Climate politics shifting: NYC Mayor Bloomberg cites climate change a factor in US elections

“President Obama promised to slow the rise of the oceans…  And heal the planet” – Mitt Romney

Sandy – and climate change – is having a profound impact on American politics and the Presidential election in surprising ways:

In a surprise announcement, Mayor Michael R. Bloomberg said Thursday that Hurricane Sandy had reshaped his thinking about the presidential campaign and that as a result he was endorsing President Obama. 

Mr. Bloomberg, a political independent in his third term leading New York City, has been sharply critical of both Mr. Obama, a Democrat, and Mitt Romney, the president’s Republican rival, saying that both men have failed to candidly confront the problems afflicting the nation. But he said he had decided over the past several days that Mr. Obama was the best candidate to tackle the global climate change that the mayor believes contributed to the violent storm, which took the lives of at least 38 New Yorkers and caused billions of dollars in damage. 

“The devastation that Hurricane Sandy brought to New York City and much of the Northeast — in lost lives, lost homes and lost business — brought the stakes of next Tuesday’s presidential election into sharp relief,” Mr. Bloomberg wrote in an editorial for Bloomberg View. 

“Our climate is changing,” he wrote. “And while the increase in extreme weather we have experienced in New York City and around the world may or may not be the result of it, the risk that it may be — given the devastation it is wreaking — should be enough to compel all elected leaders to take immediate action.”

Perhaps this is the break-through moment for climate politics in the US: when a respected, conservative leaning politician (Bloomberg is an independent with progressive views on a range of issues) helps dismantle the logjam stifling acknowledgement that climate change is central to the political discussion, and not a fringe concern.

The conservative politicians, think tanks, one particular global media corporation and journalists who have spent decades denying the reality are not merely looking out of touch with reality – it is now clear giving credence to their views was both foolish and dangerous.

The price of denial is writ large across Caribbean nations such as Haiti (60 dead) and the North East of the United States where the death toll has reached over 80.

The world has listened to these fanatics and merchants of unreality for too long.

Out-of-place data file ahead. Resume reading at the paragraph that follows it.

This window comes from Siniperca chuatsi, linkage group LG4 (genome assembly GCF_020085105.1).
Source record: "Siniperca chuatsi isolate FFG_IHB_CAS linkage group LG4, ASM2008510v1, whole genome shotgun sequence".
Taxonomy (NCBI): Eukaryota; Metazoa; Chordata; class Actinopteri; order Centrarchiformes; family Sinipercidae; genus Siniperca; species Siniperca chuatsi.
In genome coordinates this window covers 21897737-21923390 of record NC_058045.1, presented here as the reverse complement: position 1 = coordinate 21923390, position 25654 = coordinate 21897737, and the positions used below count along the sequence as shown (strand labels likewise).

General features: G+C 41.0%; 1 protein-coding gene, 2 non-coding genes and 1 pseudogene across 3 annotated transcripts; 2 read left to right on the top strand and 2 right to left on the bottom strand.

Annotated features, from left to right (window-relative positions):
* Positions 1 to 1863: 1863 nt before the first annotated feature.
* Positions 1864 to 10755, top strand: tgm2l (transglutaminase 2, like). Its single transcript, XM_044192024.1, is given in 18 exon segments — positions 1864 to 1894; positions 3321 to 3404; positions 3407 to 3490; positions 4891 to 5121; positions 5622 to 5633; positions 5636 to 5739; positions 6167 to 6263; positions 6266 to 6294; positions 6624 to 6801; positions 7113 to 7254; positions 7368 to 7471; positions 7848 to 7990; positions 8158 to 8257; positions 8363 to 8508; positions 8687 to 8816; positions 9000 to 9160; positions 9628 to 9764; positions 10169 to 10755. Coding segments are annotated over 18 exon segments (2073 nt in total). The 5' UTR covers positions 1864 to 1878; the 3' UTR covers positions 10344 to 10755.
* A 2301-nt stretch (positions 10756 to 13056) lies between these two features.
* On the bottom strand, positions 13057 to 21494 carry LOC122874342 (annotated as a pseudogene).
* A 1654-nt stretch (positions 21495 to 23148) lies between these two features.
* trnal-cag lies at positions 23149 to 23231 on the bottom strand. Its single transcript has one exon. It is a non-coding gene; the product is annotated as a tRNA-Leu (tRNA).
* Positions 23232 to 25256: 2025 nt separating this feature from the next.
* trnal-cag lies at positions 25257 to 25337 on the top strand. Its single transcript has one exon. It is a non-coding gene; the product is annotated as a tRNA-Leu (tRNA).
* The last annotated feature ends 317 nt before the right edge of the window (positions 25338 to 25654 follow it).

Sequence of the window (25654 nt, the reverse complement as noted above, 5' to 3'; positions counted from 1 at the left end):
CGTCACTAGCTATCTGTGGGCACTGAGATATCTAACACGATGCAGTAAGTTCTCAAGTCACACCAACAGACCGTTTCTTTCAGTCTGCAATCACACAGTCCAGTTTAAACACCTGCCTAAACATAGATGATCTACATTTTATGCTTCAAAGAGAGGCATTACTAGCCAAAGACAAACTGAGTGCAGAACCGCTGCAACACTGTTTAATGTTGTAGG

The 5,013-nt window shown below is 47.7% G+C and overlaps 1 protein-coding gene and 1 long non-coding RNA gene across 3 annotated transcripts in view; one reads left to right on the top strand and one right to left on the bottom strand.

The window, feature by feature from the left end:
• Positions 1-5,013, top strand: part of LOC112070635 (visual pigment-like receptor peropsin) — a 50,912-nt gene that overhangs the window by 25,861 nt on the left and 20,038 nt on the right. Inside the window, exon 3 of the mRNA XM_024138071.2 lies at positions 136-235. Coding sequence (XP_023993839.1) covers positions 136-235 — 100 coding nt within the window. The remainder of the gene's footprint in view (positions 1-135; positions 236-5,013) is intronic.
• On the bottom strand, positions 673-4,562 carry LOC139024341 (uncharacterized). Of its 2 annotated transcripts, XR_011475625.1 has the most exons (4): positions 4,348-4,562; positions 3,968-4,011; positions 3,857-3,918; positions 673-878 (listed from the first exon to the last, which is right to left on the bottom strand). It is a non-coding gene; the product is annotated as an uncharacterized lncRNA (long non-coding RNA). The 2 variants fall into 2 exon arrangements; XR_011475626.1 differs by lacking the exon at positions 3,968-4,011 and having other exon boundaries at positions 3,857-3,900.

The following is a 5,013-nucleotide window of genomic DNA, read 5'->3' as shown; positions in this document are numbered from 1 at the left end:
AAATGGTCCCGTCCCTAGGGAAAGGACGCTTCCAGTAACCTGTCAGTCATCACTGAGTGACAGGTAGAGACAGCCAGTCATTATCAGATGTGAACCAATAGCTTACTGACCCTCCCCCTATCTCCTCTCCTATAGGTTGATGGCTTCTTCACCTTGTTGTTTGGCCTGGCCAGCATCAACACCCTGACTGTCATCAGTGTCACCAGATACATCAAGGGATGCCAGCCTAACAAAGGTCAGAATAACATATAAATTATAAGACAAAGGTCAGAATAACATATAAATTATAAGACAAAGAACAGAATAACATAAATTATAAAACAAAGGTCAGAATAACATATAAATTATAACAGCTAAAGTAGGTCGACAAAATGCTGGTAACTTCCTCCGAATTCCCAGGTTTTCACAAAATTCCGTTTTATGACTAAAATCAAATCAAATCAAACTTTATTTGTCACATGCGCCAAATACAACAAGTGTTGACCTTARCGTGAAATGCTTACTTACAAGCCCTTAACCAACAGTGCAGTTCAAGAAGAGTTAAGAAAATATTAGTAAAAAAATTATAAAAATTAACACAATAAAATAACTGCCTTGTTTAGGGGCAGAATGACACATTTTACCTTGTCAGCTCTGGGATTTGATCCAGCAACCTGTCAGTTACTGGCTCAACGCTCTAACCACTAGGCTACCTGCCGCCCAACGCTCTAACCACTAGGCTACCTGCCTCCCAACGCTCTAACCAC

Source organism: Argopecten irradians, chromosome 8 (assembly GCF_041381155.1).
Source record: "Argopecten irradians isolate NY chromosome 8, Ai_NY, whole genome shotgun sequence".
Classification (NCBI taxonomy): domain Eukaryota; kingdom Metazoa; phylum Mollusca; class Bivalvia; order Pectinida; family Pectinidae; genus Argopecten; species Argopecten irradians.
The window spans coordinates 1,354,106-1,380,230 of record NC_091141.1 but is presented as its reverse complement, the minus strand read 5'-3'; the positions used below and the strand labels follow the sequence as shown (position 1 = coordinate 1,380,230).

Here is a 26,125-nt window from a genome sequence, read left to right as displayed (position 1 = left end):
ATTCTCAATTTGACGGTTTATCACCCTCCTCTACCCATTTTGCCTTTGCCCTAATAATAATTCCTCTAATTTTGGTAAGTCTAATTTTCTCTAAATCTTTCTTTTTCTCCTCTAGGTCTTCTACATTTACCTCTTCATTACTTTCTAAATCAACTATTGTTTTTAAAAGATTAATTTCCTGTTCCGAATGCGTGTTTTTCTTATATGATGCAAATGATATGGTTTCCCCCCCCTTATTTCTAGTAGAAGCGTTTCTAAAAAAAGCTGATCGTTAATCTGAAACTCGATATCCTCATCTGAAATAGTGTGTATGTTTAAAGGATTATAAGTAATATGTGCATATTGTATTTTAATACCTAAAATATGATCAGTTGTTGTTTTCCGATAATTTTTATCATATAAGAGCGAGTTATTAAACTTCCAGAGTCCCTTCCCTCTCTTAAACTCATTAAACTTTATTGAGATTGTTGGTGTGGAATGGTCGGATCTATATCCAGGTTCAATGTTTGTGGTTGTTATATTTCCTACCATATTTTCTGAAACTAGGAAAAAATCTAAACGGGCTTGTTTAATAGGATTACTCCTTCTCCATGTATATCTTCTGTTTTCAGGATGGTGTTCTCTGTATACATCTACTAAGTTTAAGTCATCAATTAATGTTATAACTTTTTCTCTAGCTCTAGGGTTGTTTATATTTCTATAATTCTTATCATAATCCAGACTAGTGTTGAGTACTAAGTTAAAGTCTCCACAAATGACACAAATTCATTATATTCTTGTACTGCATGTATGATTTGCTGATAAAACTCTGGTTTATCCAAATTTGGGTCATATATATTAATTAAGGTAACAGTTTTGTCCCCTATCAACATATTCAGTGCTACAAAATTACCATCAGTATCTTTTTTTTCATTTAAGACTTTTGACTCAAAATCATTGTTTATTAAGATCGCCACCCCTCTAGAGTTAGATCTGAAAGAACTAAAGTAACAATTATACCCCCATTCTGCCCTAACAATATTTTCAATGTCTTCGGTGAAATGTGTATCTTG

But sadly it has taken two hurricanes in the United States – and far too many dead and billions in damage – to illustrate the folly of denial.

Twice climate extremes have destroyed the ambitions of conservatives in the US to hold or gain the Presidency. And twice they have chosen to ignore the lessons.

Hurricane Katrina destroyed the Presidency of George W. Bush, who was shown to be grossly incompetent. Recall it was Bush who sought to delay action on climate and ushered in the Republican war on science.

But denial among the GOP and conservatives only increased in intensity.

Now hurricane Sandy may have shifted the politics of climate change, most likely ensured a second term for Obama and discredited the sceptic movement in the eyes of most of the public.

The response of the millions who experienced the devastation of Sandy to the arguments of the sceptics will be personal and visceral:

“You’re a climate sceptic? Well I’m from New York – f*ck you”

Nor will the world forget the foolish utterances and names of those who denied climate change. The evidence of their stupidity and ideological zealotry is voluminous.

Romeny’s mocking of the issue of at the recent RNC will not merely haunt his failed bid for the Presidency: it will haunt conservatives in the US for decades.

It will haunt News Corporation for decades, who will be seen as one of the principle agents of denial.

And it will haunt conservative politicians in Australia, who fell under the siren song of the sceptic movement.

But it was bound to happen: reality was always going to catch up in the form of surging flood waters, withered crops and smashed and storm ravaged cities.

There will be an accounting and a reckoning, of that there can be little doubt.

Tagged , , , ,

64 thoughts on “Climate politics shifting: NYC Mayor Bloomberg cites climate change a factor in US elections

  1. Eric Worrall says:

    if only they had switched to low energy lightbulbs, none of this would have happened.

    I wish you guys could see how heartless you are being, exploiting people’s misery to further your agenda.